Leasing… A Brave New World After COVID-19 Coronavirus
No, I am not talking about Aldous Huxley’s 1932 dystopian novel about the future, I am referring to what is looking like the “new normal” for retail business in Australia. I don’t really like that term, as a lot of the main stream media use it far too often, however as I am writing this blog, the COVID-19 Coronavirus crisis has resulted in the forced closure of tens of thousands of retail business all over the country, so things have changed.
Of course this is not unique to Australia, the COVID-19 emergency has affected the entire globe and being handled by governments in a similar manner, however this has resulted in the world’s economy to grind to a halt.
In Australia, this couldn’t come at a worse time, as our retail industry was already in serious trouble, evidenced by the plethora of retailers who had gone to the wall recently. You know the names – Bardot, Dimmeys, Ed Harry, Forever 21, Napoleon Perdis, Harris Scarfe and many more.
Of course much of the country was also experiencing a crippling drought, then we had an awful bushfire season over the 2019/20 summer and this was followed by major storms and floods that played havoc with electricity and telecommunications to large areas of the east coast. The last thing our industry needed was a world wide flu pandemic, I mean seriously, what are the odds of that happening?
So, here we are in April 2020 in the midst of the largest health emergency the world has seen in a century and our retail industry has been smashed for six. An optimist would say, ok the health emergency is very bad, but we’ll get through it and everything will go back to normal, right ?
Well, I am not too sure about that. Before the COVID-19 shut down of most of the developed world, the financial system was already deteriorating, so now that equity markets are in free fall, tens of thousands of companies have closed and millions of people have lost their jobs, the world is unquestionably heading towards tough times. In fact the International Monetary Fund (IMF) recently advised that the global economy has now entered a recession that could be as bad or worse than the global financial crisis of 2008/09.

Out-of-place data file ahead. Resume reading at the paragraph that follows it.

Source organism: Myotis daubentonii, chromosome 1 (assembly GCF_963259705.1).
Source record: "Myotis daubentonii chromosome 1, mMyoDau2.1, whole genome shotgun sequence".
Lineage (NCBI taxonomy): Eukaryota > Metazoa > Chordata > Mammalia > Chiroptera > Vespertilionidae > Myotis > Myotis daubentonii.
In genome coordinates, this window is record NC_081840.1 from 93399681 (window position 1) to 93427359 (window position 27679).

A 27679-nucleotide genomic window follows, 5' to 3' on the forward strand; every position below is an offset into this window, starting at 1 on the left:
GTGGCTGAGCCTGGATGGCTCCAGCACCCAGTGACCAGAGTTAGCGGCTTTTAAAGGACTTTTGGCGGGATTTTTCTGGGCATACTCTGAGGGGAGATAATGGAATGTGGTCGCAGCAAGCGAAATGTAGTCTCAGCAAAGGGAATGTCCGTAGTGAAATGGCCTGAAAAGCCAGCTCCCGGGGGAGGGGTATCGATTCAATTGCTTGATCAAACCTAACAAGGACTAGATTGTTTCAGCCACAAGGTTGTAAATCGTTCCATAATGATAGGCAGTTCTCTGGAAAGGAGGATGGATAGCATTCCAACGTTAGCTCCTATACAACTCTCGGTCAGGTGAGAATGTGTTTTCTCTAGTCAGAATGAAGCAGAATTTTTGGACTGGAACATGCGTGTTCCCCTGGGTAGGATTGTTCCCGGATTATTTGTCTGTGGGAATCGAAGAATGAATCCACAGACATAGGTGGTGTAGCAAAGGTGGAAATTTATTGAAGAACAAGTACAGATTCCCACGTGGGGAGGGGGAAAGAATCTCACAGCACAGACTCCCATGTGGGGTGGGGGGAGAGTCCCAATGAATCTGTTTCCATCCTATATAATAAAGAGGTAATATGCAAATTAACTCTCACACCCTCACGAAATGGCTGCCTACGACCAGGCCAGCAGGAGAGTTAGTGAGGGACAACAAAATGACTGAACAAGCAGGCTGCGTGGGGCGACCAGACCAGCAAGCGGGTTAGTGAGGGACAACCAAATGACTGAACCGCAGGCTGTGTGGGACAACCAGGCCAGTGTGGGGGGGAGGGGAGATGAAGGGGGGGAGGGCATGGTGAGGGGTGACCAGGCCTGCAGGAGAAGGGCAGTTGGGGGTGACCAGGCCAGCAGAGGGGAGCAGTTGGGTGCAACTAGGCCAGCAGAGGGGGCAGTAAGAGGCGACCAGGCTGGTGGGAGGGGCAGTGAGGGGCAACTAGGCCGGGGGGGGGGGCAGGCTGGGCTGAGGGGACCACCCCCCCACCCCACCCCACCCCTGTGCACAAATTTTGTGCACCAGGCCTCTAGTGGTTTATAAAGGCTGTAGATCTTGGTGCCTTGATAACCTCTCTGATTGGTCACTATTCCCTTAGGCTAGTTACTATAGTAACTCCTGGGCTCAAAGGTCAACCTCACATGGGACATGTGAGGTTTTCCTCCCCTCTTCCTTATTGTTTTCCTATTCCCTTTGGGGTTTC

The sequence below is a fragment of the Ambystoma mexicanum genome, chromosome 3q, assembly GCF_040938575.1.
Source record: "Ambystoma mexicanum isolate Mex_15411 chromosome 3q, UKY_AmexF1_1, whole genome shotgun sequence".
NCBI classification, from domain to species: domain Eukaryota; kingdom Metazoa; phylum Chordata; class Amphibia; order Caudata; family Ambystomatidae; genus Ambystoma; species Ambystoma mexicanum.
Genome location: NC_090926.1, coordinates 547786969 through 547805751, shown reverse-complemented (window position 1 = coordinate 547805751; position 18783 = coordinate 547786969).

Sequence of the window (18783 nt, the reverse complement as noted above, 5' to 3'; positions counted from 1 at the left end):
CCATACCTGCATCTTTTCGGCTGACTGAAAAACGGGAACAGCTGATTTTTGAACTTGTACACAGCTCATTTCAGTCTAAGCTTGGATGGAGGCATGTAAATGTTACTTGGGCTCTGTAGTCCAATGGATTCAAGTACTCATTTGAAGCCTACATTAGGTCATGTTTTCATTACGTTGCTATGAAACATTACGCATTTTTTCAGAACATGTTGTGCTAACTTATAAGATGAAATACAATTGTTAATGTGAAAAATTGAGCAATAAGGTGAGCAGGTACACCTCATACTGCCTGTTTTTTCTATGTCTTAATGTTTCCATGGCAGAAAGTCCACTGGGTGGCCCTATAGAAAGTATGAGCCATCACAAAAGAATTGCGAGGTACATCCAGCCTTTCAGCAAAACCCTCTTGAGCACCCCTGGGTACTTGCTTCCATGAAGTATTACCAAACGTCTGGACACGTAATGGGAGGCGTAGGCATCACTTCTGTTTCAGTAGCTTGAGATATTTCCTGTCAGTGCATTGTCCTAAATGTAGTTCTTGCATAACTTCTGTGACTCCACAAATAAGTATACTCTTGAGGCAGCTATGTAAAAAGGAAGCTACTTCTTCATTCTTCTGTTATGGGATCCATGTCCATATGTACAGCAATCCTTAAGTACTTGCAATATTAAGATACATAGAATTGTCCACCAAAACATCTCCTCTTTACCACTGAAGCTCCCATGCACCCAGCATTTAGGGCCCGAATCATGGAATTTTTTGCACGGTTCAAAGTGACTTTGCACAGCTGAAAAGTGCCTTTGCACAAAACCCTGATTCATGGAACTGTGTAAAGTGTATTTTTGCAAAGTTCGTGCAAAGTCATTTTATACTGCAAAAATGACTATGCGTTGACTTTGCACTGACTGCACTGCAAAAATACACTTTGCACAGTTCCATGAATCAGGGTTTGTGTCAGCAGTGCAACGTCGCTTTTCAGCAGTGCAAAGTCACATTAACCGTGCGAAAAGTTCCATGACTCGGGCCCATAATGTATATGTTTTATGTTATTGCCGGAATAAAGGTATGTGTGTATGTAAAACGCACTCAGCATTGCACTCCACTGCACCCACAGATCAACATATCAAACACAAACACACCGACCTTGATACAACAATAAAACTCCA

So, what should you do as a retailer? Well every situation is different, however the first action I would take is to immediately investigate what financial assistance you can claim from the Federal Government and your respective State/Territory Government. There are a number of grants, subsidies and other forms of financial assistance that may help keep your business afloat.
Secondly I’d check with your insurer to investigate if your policies allows for any type of business interruption coverage.
After understanding where you sit with these matters, you’ll need to discuss your financial position with your accountant, hopefully you have some cash reserves that might buffer the impact of the downturn.
Of course your staff will be one of you main priorities, so you will need to think carefully about what you do in this area – putting off staff maybe required, but if you believe they are strong employees, I’d do whatever you can to try and retain them for as long as possible. When the COVID-19 crisis passes, you’ll need the best staff you can find to re-build your newsagency business.
Lastly you really need to consider your lease (assuming you don’t already own your shop). Now I realise that you may be tied to a long term lease and are legally bound to it, however to quote our Treasurer Josh Frydenberg, “extraordinary times call for extraordinary measures”.
If you are a tenant in a shopping centre or other commercial property and have a legally binding lease on foot, generally speaking you are not entitled to unilaterally adjust the rent down permanently to a level that you think is acceptable. That said, if you have had to close your business or only been partially trading due to the restrictions imposed by the authorities, your turnover has probably decreased substantially. The Federal Government has recently introduced a new Code of Conduct for commercial tenancies and the various states & territories are in the process of introducing legislation that rides on the back of the Code – they will provide a framework for short term rental assistance that can be sought from the landlord.
Given the extraordinary circumstances we are dealing with, I believe most landlords will consider helping you with some form of rental discount in accordance with the new Code, however it was only ever designed as a short term measure. It is highly probable that the economy for the remainder of 2020 and beyond will be very tough, so it is time to seriously think about how sustainable your lease is in the long term.
Putting aside any short term assistance that you may receive, I strongly recommend that you critically review your rent and if you believe it is just not sustainable in the long run, you should talk to your landlord about possibly re-negotiating your lease. In most cases this will be very difficult, however this is not the time to be blindly accepting the status quo of anything – when the Coronavirus emergency passes (and it will pass), we are more than likely going to experience a deep recession, so I think you should have a frank conversation with your landlord.
It’s a brave new world….